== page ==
In 1983, the program moved to its current location in the former West Hill Elementary School at 111 Chestnut St. In 1987, the school joined the Coalition of Essential Schools, a national secondary school reform movement initiated by Dr. Ted Sizer of Brown University that emphasizes depth over breadth in education, among other key principles. This led LACS to develop its own unique set of high school graduation requirements and alternative means of evaluating student progress toward school those requirements, moving completely away from the old high school "credit system" and New York State Regents Exams. This work led LACS to be designated, in the fall of 1992, as one of the first fourteen "Compact Partnership Schools" under the Board of Regents and Commissioner's "New Compact for Learning," a document calling for major reforms in education for the state of New York. With a new board of Regents in the years that followed and after countless phone calls, letters and presentations to the state government by staff and students of LACS, the school's leadership was ignored in the rush to move to stricter high-stakes testing. Although LACS high school students were exempted from the state-wide examinations for many years, recent policy changes have slowly begun to phase in the exam. The school has been fighting the change in the legislature and in the court system as part of a consortium of New York State alternative schools.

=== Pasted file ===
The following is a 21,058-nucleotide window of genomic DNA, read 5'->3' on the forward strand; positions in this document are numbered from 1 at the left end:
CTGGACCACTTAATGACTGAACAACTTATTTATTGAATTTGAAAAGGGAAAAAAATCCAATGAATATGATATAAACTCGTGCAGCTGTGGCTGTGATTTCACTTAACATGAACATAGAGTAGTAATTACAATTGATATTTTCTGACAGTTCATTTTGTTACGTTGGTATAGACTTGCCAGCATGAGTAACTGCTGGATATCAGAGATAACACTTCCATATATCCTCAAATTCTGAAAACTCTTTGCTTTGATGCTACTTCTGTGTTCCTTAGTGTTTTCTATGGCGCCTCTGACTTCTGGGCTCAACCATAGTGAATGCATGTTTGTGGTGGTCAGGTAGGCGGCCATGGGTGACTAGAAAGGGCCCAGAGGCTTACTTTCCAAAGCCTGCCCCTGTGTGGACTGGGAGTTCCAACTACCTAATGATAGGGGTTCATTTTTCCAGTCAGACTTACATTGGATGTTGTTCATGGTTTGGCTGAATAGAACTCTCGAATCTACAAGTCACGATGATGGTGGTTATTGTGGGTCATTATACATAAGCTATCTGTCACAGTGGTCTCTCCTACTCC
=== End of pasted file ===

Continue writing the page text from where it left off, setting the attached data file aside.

Following his retirement in 2004, the school was renamed after founder and principal Dr. David Lehman.

Non-traditional learning